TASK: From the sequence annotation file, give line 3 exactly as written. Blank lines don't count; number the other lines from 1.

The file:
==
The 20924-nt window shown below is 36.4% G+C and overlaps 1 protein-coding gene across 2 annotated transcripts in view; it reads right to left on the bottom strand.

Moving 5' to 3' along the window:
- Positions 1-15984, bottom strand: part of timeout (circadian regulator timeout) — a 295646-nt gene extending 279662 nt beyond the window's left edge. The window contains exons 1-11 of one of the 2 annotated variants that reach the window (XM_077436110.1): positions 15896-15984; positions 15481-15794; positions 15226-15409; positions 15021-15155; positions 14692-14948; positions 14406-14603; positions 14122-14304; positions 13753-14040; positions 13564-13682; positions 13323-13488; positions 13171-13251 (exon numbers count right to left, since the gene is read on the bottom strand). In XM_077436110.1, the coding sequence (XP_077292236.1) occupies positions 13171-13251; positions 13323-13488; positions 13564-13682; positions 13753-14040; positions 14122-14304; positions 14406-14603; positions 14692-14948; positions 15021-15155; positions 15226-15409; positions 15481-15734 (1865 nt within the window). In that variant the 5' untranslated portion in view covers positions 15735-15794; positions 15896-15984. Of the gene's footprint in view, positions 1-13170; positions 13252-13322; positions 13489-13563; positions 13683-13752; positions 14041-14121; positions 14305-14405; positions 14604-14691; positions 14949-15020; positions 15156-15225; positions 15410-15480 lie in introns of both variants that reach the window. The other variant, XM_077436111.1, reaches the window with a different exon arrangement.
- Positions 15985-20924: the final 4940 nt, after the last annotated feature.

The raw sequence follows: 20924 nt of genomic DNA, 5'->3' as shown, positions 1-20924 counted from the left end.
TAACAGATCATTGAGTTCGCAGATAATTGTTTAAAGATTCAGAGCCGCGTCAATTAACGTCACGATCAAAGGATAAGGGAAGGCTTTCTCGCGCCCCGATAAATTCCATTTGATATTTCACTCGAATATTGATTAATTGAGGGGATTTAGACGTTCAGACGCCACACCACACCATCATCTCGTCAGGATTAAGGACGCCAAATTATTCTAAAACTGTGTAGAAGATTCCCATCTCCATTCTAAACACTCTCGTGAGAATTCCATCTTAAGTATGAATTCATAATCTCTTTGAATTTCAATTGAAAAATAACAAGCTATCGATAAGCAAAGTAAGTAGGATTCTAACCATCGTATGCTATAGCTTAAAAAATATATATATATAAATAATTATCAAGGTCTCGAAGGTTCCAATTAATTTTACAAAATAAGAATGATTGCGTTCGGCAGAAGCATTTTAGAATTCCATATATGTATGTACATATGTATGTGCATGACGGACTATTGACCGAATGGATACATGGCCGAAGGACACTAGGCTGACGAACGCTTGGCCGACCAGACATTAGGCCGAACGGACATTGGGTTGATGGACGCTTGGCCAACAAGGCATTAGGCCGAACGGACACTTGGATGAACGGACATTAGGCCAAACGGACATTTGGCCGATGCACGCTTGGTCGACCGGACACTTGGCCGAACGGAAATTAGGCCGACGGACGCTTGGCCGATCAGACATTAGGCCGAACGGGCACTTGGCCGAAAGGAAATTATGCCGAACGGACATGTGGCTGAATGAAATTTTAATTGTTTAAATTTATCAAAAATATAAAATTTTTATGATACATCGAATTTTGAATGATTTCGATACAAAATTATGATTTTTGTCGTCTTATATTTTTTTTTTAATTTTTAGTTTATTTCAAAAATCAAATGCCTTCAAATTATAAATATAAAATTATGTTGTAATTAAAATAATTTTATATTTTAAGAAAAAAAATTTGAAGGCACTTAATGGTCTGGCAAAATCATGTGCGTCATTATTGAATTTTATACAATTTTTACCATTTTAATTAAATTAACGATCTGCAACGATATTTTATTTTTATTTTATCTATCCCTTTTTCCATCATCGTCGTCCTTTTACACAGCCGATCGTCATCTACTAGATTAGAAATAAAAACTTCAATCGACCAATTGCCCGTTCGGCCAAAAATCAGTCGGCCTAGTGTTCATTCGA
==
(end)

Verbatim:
- Positions 1-15984, bottom strand: part of timeout (circadian regulator timeout) — a 295646-nt gene extending 279662 nt beyond the window's left edge. The window contains exons 1-11 of one of the 2 annotated variants that reach the window (XM_077436110.1): positions 15896-15984; positions 15481-15794; positions 15226-15409; positions 15021-15155; positions 14692-14948; positions 14406-14603; positions 14122-14304; positions 13753-14040; positions 13564-13682; positions 13323-13488; positions 13171-13251 (exon numbers count right to left, since the gene is read on the bottom strand). In XM_077436110.1, the coding sequence (XP_077292236.1) occupies positions 13171-13251; positions 13323-13488; positions 13564-13682; positions 13753-14040; positions 14122-14304; positions 14406-14603; positions 14692-14948; positions 15021-15155; positions 15226-15409; positions 15481-15734 (1865 nt within the window). In that variant the 5' untranslated portion in view covers positions 15735-15794; positions 15896-15984. Of the gene's footprint in view, positions 1-13170; positions 13252-13322; positions 13489-13563; positions 13683-13752; positions 14041-14121; positions 14305-14405; positions 14604-14691; positions 14949-15020; positions 15156-15225; positions 15410-15480 lie in introns of both variants that reach the window. The other variant, XM_077436111.1, reaches the window with a different exon arrangement.